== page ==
Get the latest updates as we post them — right on your browser

. Last Updated: 07/27/2016

Brewers Gear Up to Fight New Tax Law

Russian brewers Tuesday urged the government to scrap a new tax law that puts beer in the same league as vodka, contending that it could spell disaster for beer bottlers and drinkers alike.

"We are ready to fight this resolution till the end," Vladimir Ulanov, director of the 120-year-old Tryokhgorny brewery, told a news conference.

Brewery managers contended that complying with the law would force them to raise prices sharply at a time when Russian consumers are drinking less domestic brew and turning more to Western imports to satisfy their thirst.

The law, approved by the government in July, puts beer in the same category as vodka and other strong alcoholic beverages for tax purposes. Starting Jan. 1, brewers will be required to obtain special licenses and to put an excise-tax seal on each bottle they produce.

It is part of a widespread effort by the cash-strapped government to improve its notoriously poor tax collection and crack down on tax dodgers. The new licensing provision for producers of alcoholic-beverage makers could bring in an estimated 3.5 trillion rubles.

But brewers say the tax-seal requirement is unrealistic for a mass-produced product like beer and could undercut their fight for survival in an increasingly competitive market.

Ulanov said a bottle of Russian beer that now costs about 3,500 rubles will cost 6,000 to 7,000 rubles after the law takes effect, which would put it near the same price level as some of the cheaper Western imports.

"Our consumers simply cannot afford to pay twice the price for a beer," said Alexander Kochetkov, general director of the Ochakovsky brewery, one of Russia's largest.

"Normally the price of beer is about one-sixth of that of vodka," Ulanov said. "If the price of a bottle of beer starts to be about half of that of vodka, I know people would rather buy vodka."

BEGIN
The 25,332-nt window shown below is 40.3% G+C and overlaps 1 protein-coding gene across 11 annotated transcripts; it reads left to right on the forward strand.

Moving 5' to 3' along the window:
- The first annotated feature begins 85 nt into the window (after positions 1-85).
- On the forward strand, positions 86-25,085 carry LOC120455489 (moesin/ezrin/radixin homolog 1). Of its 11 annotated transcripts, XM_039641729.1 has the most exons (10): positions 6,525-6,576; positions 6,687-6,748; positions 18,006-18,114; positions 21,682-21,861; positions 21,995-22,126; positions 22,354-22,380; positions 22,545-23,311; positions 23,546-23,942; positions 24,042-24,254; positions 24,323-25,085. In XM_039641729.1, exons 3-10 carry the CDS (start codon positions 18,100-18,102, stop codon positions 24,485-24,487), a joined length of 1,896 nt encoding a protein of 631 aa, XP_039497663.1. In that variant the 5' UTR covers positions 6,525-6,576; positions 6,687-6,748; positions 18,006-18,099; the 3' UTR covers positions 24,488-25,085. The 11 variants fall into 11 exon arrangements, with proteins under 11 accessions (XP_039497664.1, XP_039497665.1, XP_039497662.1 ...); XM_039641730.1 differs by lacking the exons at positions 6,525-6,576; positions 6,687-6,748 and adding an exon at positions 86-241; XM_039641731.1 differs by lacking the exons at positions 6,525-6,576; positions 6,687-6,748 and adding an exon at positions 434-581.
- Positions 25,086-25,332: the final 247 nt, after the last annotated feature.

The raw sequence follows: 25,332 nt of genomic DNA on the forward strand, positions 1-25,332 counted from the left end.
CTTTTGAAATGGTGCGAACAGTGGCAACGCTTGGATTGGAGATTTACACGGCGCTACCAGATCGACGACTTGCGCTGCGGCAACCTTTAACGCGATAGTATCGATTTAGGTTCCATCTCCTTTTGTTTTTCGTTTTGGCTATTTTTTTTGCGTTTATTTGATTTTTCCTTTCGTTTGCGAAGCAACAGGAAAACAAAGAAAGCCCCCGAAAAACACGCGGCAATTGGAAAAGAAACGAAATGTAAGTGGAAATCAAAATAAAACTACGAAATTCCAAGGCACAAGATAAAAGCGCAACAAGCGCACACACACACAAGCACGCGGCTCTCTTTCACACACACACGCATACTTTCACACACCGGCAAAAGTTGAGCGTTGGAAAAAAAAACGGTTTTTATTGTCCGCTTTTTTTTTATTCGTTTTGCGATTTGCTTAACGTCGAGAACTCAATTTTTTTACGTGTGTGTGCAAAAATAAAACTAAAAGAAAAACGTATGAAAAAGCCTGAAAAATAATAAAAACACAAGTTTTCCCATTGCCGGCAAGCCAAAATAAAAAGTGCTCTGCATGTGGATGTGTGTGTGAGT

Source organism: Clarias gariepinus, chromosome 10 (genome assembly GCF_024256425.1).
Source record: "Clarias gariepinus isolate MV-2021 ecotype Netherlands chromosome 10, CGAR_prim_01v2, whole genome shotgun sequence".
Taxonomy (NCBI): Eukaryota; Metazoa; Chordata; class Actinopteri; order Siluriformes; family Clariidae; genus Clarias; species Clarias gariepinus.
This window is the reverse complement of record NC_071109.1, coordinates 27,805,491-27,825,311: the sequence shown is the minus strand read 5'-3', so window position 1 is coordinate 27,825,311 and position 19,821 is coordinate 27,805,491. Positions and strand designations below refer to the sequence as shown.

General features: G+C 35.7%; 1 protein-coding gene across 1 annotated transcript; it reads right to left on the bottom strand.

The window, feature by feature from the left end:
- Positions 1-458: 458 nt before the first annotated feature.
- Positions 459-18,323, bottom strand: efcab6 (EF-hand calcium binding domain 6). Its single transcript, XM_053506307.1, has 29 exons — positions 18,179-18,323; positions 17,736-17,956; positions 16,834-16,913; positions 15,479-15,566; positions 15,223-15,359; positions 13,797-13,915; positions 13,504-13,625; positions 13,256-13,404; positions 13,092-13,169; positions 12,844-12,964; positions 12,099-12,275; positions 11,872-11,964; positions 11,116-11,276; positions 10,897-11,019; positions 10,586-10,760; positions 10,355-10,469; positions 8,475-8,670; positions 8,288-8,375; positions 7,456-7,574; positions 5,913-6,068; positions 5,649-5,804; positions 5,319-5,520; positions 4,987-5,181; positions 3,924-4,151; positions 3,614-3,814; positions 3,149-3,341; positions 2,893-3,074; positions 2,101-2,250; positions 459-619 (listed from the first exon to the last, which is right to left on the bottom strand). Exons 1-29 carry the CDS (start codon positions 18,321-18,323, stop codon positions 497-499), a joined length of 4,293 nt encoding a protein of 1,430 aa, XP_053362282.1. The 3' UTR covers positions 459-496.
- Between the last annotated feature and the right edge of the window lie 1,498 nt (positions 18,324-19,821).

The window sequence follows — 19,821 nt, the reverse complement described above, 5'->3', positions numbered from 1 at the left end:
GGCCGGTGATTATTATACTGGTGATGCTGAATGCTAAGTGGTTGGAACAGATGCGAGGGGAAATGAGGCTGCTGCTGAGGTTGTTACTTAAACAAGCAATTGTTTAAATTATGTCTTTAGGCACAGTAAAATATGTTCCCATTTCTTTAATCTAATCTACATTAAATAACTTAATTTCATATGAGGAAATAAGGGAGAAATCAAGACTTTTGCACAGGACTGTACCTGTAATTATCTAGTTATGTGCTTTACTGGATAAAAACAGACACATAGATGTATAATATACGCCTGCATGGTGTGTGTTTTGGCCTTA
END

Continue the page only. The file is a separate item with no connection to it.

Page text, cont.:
The measure, affecting about 400 Russian brewers, could reduce beer production by 30 to 40 percent, said Vladimir Rebrikov, a consultant from the committee on economic policy in the State Duma, the parliament's lower house.

"The government creates resolutions that are not implementable," he said. "It wants to control the alcohol market, but instead it is destroying it."

Brewers already face tough times because of economic restructuring, foreign competition and a recent decline in domestic demand. Average per-capita consumption had fallen to 12 liters per year in 1995, about half the 1990 level, according to government statistics.

A main complaint among brewers is that they lack the means to mechanically add the required excise-tax seals to beer bottles.

"That new excise stamp is going to give us some serious headaches," said Nina Cherkina, chief accountant of the Moscow Beer Factory.

"Technically we are not prepared to do that, and neither would be any beer producer in the West. I don't think there exists any machine in the world capable of doing that," said Ulanov.

He said an "army of people" might have to be added to the production lines to attach the seals, driving up costs.

The new provisions apply to all products with more than 1.5 percent alcohol content.

Rebrikov suggested that the implications of the new law could be absurd.

"If that is the case then, maybe chocolates with rum will also have to bear that excise seal," he said.